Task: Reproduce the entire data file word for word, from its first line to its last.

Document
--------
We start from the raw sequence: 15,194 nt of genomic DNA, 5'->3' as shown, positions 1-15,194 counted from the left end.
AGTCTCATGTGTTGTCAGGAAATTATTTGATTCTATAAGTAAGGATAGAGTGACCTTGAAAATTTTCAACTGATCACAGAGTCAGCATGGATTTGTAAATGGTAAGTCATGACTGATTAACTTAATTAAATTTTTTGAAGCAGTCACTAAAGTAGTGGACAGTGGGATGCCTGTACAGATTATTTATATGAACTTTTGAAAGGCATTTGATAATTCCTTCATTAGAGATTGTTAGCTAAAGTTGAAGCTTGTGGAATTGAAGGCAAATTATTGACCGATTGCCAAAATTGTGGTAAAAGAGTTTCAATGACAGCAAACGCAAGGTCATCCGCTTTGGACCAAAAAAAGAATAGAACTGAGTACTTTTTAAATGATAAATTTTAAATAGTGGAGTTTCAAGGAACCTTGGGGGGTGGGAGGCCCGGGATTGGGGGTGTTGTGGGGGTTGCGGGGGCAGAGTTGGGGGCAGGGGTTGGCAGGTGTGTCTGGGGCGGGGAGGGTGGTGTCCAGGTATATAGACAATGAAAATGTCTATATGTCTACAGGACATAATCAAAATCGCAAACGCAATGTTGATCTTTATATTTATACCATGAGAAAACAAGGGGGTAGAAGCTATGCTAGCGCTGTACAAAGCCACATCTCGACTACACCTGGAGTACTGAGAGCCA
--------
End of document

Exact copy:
We start from the raw sequence: 15,194 nt of genomic DNA, 5'->3' as shown, positions 1-15,194 counted from the left end.
AGTCTCATGTGTTGTCAGGAAATTATTTGATTCTATAAGTAAGGATAGAGTGACCTTGAAAATTTTCAACTGATCACAGAGTCAGCATGGATTTGTAAATGGTAAGTCATGACTGATTAACTTAATTAAATTTTTTGAAGCAGTCACTAAAGTAGTGGACAGTGGGATGCCTGTACAGATTATTTATATGAACTTTTGAAAGGCATTTGATAATTCCTTCATTAGAGATTGTTAGCTAAAGTTGAAGCTTGTGGAATTGAAGGCAAATTATTGACCGATTGCCAAAATTGTGGTAAAAGAGTTTCAATGACAGCAAACGCAAGGTCATCCGCTTTGGACCAAAAAAAGAATAGAACTGAGTACTTTTTAAATGATAAATTTTAAATAGTGGAGTTTCAAGGAACCTTGGGGGGTGGGAGGCCCGGGATTGGGGGTGTTGTGGGGGTTGCGGGGGCAGAGTTGGGGGCAGGGGTTGGCAGGTGTGTCTGGGGCGGGGAGGGTGGTGTCCAGGTATATAGACAATGAAAATGTCTATATGTCTACAGGACATAATCAAAATCGCAAACGCAATGTTGATCTTTATATTTATACCATGAGAAAACAAGGGGGTAGAAGCTATGCTAGCGCTGTACAAAGCCACATCTCGACTACACCTGGAGTACTGAGAGCCA